Where are the restrooms? Mobay toilet facilities in need of signs

November 07, 2016
A public sanitary convenience on the grounds of the Civic Centre in Sam Sharpe Square, Montego Bay.

MoBay toilet facilities in need of signs


Lennox Wallace, public health inspector for the parish of St. James, is calling on the local authorities to install signs that would make people aware of the locations of Montego Bay's public bathrooms which, he says, are readily available for use and in good condition.

"Currently, St James has enough public sanitary conveniences, but the problem that we are having is signage, and we have spoken to the Parish Council about it on numerous occasions. You cannot just expect persons to go into the town and know that they are there," Wallace told THE STAR recently.

"You have a lot of public restrooms at Fort Street, in the Civic Centre, at St Claver's Avenue, and you have another set at Clock (along Barnett Street). No building plan comes to my desk without us signing off on the public facilities for these plazas, and they are there and they are clean, but the signage is not there. Hence, [that is] why persons are not using these facilities," Wallace added.

At present, many persons, including pedestrians and vendors plying their wares in the Second City, relieve themselves along the sides of buildings and on sections of the roadway instead of seeking out the nearest public sanitary facility.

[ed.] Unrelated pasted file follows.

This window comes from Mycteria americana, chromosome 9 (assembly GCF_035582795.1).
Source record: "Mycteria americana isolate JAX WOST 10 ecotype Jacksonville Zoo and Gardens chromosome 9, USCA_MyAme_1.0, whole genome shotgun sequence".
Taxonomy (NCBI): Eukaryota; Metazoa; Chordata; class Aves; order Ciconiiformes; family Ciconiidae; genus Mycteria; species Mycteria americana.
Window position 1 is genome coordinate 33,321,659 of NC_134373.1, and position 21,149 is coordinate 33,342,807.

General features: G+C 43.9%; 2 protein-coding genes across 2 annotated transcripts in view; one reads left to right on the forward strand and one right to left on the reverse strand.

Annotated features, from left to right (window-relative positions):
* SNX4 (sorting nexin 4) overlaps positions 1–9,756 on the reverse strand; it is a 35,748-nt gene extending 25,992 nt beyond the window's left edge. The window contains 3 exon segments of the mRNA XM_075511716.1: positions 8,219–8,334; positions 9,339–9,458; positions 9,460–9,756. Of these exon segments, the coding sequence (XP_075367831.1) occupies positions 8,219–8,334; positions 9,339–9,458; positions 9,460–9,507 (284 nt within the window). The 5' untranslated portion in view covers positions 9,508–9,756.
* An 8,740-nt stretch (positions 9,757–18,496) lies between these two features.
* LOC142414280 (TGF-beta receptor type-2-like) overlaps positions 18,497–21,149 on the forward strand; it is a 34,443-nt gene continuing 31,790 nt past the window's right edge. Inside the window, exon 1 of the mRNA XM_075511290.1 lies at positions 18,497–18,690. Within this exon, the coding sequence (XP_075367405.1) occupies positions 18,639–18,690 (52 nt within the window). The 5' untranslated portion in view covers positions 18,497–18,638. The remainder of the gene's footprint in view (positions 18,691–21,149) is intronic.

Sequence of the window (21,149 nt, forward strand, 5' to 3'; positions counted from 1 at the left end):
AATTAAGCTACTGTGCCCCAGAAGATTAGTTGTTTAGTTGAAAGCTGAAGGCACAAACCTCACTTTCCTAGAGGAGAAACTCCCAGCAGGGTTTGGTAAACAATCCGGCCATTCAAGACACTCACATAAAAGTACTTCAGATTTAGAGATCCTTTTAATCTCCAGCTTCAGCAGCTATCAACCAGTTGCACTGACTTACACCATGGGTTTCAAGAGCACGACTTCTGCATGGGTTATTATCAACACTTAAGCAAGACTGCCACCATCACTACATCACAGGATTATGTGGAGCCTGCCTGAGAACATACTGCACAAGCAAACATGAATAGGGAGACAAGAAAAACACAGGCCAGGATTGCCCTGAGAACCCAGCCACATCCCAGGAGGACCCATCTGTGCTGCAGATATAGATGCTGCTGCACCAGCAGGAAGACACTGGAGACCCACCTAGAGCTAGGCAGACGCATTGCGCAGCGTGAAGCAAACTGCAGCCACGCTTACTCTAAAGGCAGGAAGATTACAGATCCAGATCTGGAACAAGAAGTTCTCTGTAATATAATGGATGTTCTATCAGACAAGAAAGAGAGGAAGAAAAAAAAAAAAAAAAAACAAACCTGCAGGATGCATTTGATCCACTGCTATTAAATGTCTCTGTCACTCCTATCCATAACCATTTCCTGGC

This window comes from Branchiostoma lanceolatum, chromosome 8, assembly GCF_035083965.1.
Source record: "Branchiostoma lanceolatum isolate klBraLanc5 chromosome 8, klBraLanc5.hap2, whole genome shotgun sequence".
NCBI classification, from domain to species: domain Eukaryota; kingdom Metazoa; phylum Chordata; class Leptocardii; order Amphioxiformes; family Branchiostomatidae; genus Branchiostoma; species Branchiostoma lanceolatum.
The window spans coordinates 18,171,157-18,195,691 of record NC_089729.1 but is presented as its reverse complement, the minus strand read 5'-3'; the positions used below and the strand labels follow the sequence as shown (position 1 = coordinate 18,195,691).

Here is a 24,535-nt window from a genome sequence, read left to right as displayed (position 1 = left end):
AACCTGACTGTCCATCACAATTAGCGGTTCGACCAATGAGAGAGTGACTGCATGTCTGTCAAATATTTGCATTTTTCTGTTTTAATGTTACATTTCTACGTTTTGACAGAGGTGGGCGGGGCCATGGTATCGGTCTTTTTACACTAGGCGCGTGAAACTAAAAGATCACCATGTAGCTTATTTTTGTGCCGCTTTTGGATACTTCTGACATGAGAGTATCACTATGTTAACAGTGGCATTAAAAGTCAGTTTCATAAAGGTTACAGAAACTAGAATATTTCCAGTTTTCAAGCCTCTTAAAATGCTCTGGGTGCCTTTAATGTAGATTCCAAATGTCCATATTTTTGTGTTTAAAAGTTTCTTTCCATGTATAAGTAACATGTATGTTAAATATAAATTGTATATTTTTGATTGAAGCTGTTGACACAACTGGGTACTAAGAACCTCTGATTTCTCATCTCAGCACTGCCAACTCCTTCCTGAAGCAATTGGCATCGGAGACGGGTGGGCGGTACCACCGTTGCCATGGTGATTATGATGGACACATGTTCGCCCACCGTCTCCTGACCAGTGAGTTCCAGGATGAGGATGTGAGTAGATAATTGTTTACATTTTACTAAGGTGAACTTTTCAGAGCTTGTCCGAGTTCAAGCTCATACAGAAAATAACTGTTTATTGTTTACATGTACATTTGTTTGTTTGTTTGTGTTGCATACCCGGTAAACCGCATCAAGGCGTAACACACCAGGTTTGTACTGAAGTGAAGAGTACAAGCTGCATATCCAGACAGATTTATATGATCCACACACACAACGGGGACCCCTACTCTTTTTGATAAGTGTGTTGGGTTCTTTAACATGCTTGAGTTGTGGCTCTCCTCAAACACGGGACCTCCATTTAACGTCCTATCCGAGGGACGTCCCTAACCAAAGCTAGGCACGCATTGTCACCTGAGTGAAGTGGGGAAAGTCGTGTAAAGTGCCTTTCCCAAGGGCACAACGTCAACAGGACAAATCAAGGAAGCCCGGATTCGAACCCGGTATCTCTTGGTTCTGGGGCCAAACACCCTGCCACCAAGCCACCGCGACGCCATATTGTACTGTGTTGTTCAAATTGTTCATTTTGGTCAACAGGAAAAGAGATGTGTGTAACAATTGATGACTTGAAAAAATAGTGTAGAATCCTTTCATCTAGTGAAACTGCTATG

Some vendors with whom THE STAR spoke said they have to relieve themselves wherever it is convenient, due to the distance of some public bathrooms from where they sell their goods. "You find some people pee in a corner, because a man will not go inside another man's business place unless that man knows you, and more time you cannot move to go anywhere," said Delovan Daley, a fruit vendor who plies his trade along King Street.

"All of the vendors, it is Burger King (on St James Street) they go to, and more time they lock the door there. The only way they let you in is if you have a receipt," Daley added.


"To pay J$50 (to use a facility) is better than to walk up and down ... and how long can you hold it? But the street is always open."

Sophia Gayle, another vendor who sells along Market Street, said: "I know one bathroom is over [at] the Civic Centre, but I don't use it because it so far. Sometimes they are too far from us."

But Wallace believes that more needs to be done to persuade people to use the sanitary facilities, calling it a matter of civic pride.

"You find that these facilities are right there, but the persons go to the side of the facility and urinate. Where is our pride?" Wallace lamented. "To get the general public to use the facilities is an uphill battle, [but] we continue to monitor these facilities as a health department, and we continue to make recommendations to use them."

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